1/16/09

BANKRUPTCY AND NEWSPAPER FIRMS

The bankruptcy filings of the Minneapolis Star-Tribune and Tribune Co. are cast by many as a sign of the continuing decline of the newspaper market. However, it is noteworthy that neither firm is owned by a company with a newspaper heritage, but by firms in the newspaper business primarily for financial gain. The Tribune’s owner is from the real estate business and the Star Trib’s is from private equity.

There is no doubt that the newspaper business is facing a difficult time now, but the business origins of the owners are important because their perceptions of bankruptcy, how the community will react, and how the company will be seen afterwards are colored by the norms and mores of those business fields.

Newspaper companies have long played special roles in communities, exercising social and political influence, and promoting corporate responsibility, accountability, and community standards. Publishers and editors have typically sat with the other civic leaders on boards and committees of chambers of commerce, community development organizations, foundations, and local offices of the United Way and the Better Business Bureau.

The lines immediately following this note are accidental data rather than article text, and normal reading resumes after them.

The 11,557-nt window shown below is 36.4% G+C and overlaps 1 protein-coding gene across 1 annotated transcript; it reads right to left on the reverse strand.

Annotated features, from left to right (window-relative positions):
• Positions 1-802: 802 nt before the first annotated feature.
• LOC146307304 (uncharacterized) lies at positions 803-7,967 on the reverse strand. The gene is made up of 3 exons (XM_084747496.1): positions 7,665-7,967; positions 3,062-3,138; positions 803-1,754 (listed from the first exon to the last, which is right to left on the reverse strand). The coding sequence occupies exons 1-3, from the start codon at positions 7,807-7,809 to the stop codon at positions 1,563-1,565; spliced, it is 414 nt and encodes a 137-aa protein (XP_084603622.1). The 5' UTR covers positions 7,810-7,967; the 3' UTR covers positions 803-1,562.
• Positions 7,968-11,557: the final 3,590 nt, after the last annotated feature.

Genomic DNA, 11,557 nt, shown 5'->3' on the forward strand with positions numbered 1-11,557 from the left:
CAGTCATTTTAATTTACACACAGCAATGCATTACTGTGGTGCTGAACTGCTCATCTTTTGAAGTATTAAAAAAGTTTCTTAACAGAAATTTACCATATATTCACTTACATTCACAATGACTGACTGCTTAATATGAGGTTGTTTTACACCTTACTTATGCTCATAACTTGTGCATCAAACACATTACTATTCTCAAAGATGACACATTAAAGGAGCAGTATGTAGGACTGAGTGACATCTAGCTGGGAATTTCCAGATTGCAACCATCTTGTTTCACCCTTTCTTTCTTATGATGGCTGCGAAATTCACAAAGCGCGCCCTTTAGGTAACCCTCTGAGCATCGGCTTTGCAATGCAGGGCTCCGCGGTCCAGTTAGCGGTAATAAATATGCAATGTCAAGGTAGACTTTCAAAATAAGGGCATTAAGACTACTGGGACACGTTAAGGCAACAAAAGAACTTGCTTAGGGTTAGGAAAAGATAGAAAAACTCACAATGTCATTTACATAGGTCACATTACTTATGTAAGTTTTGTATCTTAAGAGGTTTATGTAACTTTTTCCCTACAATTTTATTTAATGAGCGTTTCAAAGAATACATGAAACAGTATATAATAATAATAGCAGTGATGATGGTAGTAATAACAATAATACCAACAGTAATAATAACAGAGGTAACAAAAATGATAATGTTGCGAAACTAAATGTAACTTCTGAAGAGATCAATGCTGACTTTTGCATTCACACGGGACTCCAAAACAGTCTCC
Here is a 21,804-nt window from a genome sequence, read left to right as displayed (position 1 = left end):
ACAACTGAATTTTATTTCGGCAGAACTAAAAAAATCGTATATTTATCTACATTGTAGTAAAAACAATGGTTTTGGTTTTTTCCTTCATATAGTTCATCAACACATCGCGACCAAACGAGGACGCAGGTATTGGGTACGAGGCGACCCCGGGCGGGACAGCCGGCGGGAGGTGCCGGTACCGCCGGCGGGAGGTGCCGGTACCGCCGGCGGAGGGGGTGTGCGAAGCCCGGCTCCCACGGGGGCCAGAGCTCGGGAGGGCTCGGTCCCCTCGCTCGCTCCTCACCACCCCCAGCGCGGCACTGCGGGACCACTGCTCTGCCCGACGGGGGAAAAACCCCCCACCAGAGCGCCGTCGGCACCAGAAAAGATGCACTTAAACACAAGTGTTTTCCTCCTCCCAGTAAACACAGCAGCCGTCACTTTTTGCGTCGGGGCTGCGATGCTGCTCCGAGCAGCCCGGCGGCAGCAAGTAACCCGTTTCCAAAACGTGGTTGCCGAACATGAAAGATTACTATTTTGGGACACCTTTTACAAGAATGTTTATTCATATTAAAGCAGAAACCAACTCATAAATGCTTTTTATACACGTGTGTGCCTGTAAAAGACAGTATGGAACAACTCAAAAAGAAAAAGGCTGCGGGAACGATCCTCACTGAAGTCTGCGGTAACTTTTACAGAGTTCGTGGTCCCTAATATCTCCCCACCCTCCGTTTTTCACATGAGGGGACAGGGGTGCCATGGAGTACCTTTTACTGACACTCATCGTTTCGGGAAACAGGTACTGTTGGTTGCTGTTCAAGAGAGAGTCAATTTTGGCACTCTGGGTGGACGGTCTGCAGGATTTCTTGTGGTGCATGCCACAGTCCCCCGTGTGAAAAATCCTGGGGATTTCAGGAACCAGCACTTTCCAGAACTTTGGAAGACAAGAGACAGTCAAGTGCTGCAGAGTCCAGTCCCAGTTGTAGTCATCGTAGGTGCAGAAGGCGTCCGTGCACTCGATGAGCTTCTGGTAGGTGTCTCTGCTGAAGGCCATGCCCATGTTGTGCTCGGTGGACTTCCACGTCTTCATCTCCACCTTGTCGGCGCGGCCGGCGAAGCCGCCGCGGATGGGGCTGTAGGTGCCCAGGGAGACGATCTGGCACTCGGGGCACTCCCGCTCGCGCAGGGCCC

The roles and influence of newspaper executives were founded on their standing in the community and of perceptions of their respectability, community interest, and fiscal dependability. Newspaper publishers and editors would loathe any hint of financial instability or impropriety that would mar those views. The reputation of the newspaper and its brand were inextricably linked.

Newspaper companies have survived depressions, recessions, war, and all kinds of economic uncertainty in the past. They did so because they were financially solid companies with equity structures and balance sheets that allowed them survive very uncomfortable financial circumstances. Companies like the Tribune Co. and Star-Tribune are based on weaker foundations and come from cultures in which bankruptcy to reduce debts or abrogate contracts—hurting local businesses and their own employees--is just another business tool.

As I have previously discussed in this blog, there are a number of companies with long newspaper histories that are carrying significant debt or struggling with investors. It will be interesting to see how they handle their economic crises and the efforts they make avoid the stigma of bankruptcy. I suspect most will find other ways of dealing with their financial predicaments--unless they feel that the Star-Tribune and Tribune Co. choices have changed the norms for the entire industry.

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